FIG. 3A illustrates the preferred embodiment wherein the access point 140 includes two devices, the piconet managing master device 140A and the scanning slave device 140B. This figure shows the access point master device transmitting inquiry and paging packets and establishing a connection with the mobile slave device.

FIG. 3B illustrates the preferred embodiment in the stage following FIG. 3A, wherein the mobile device 100C has become a piconet slave to the piconet managing master device 140A in the piconet 110.

FIG. 3C illustrates the alternate embodiment wherein the access point 140 includes three devices, the piconet managing master device 140A, the scanning slave device 140B, and the inquiring/paging master device 140C. This figure shows the inquiring/paging master device 140C transmitting inquiry and paging packets in step 321 and establishing a connection with the mobile slave device in step 322. The inquiring/paging master device 140C then passes the mobile's connection to the piconet managing master device 140A in step 323.

FIG. 3D illustrates the alternate embodiment in the stage following FIG. 3C, wherein the mobile device 100C has become connected as a piconet slave in step 324 to the piconet managing master device 140A in the piconet 110.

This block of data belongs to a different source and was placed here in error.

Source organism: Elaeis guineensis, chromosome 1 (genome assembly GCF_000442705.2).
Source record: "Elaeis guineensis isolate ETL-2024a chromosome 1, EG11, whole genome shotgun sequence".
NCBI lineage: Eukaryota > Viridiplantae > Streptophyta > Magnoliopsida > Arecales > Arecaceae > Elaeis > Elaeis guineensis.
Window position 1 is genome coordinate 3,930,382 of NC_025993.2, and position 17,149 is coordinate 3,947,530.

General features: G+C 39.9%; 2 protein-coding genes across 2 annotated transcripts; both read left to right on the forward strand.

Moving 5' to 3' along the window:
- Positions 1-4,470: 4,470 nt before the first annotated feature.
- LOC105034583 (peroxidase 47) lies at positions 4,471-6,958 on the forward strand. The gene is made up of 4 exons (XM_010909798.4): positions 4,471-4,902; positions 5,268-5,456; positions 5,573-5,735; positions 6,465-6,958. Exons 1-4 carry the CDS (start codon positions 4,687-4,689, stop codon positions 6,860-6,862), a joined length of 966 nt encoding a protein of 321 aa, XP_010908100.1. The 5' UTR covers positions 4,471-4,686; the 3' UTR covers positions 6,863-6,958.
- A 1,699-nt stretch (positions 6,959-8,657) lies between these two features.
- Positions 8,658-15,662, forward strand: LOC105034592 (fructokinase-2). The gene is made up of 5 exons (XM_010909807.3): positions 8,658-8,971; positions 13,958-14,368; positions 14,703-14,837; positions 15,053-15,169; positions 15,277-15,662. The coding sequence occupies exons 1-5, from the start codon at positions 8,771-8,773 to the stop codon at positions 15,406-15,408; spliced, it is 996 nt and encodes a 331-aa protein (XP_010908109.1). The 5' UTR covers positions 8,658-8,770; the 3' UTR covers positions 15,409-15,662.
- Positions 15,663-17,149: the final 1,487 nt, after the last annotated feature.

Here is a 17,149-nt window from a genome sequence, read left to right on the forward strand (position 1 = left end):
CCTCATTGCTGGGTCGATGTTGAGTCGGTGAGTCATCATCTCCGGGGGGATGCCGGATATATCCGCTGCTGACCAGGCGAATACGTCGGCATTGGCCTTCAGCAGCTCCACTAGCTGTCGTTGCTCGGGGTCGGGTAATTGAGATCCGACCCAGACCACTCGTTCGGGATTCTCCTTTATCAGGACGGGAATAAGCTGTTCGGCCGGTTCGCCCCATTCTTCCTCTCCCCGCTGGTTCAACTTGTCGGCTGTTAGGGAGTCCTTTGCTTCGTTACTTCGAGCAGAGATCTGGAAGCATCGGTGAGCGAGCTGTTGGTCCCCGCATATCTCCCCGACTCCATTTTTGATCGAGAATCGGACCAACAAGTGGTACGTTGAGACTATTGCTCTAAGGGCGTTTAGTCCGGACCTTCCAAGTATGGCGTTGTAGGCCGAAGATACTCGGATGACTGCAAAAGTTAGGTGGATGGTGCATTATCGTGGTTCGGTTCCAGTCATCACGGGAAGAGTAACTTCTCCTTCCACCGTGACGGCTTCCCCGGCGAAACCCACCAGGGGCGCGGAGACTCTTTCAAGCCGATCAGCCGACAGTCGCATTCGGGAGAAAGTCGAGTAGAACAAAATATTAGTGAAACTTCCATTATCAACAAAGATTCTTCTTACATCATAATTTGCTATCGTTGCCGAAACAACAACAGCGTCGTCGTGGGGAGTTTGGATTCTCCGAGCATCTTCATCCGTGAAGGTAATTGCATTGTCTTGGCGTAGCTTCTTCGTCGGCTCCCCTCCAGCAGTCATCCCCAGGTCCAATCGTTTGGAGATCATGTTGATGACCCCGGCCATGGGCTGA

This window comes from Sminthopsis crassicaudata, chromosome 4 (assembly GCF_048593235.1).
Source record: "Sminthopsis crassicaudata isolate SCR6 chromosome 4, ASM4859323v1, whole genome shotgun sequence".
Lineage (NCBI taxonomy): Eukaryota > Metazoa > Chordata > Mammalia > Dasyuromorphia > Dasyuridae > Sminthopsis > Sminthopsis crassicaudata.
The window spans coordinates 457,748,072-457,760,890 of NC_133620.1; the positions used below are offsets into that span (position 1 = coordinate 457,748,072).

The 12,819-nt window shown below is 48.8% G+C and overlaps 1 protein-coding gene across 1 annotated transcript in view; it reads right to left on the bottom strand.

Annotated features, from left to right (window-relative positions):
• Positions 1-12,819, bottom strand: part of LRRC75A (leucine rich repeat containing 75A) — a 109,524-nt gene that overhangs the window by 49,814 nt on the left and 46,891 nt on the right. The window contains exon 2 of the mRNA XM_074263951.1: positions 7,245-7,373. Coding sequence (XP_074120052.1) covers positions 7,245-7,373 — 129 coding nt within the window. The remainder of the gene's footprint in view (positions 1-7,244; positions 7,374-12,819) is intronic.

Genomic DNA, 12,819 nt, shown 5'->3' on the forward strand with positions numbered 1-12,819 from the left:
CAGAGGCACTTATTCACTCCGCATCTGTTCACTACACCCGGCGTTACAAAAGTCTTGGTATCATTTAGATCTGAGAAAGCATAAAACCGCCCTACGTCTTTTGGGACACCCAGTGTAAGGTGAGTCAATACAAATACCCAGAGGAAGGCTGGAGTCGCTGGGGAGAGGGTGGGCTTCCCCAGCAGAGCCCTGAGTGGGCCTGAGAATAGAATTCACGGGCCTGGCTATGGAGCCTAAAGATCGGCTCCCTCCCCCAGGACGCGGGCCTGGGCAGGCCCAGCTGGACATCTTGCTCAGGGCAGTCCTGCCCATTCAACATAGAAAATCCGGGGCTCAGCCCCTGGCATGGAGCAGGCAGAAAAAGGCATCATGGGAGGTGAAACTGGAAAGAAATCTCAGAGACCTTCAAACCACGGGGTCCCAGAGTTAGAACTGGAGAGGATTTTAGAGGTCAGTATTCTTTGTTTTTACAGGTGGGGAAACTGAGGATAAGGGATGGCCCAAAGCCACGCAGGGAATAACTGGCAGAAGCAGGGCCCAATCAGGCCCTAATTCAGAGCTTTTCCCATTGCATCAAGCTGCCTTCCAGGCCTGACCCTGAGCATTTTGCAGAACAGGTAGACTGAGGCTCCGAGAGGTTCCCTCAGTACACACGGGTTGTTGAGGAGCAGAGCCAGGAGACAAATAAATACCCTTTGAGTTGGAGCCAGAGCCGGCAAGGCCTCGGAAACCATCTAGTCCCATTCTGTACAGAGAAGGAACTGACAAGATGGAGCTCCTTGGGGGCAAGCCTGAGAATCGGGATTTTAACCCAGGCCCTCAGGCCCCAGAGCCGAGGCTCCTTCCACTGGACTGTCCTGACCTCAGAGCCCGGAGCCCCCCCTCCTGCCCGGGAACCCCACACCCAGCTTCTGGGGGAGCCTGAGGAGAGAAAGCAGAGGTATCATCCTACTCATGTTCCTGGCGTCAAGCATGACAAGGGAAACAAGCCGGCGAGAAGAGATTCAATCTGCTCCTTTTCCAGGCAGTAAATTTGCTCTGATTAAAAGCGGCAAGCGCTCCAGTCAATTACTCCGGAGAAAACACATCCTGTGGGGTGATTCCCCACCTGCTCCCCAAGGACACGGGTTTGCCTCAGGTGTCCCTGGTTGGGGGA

FIG. 4 illustrates an alternate embodiment wherein the access point 140 includes two devices, the piconet managing master device 140A and the hybrid master/slave device 140D. The hybrid master/slave device 140D blends the features of the scanning slave device 140B and the inquiring/paging master device 140C.

FIG. 5 illustrates an example prior art system, where the access point 140′ can have one or more prior art Bluetooth communication modules 140A, 140B, and 140C that function independently.

DISCUSSION OF THE PREFERRED EMBODIMENT

In the following description of the preferred embodiment, reference is made to the accompanying drawings which form a part hereof, and in which is shown by way of illustration various embodiments in which the invention may be practiced. It is to be understood that other embodiments may be utilized and structural and functional modifications may be made without departing from the scope of the present invention.

The invention is a method, system, and computer program product to maximize bandwidth of a short range RF access point and the speed of its establishing a connection with both mobile master devices and mobile slave devices. The invention provides an access point with a first Bluetooth device programmed as a master device and a second Bluetooth device programmed as a scanning slave device. The access point master device is programmed to transmit inquiry and paging packets and to establish connections with mobile slave devices that respond to its inquiries. The access point slave device in programmed to primarily remain in an inquiry scanning mode to search for inquiry packets from mobile devices that are potential master devices and to pass control to the access point master device upon receiving a paging packet from a mobile device.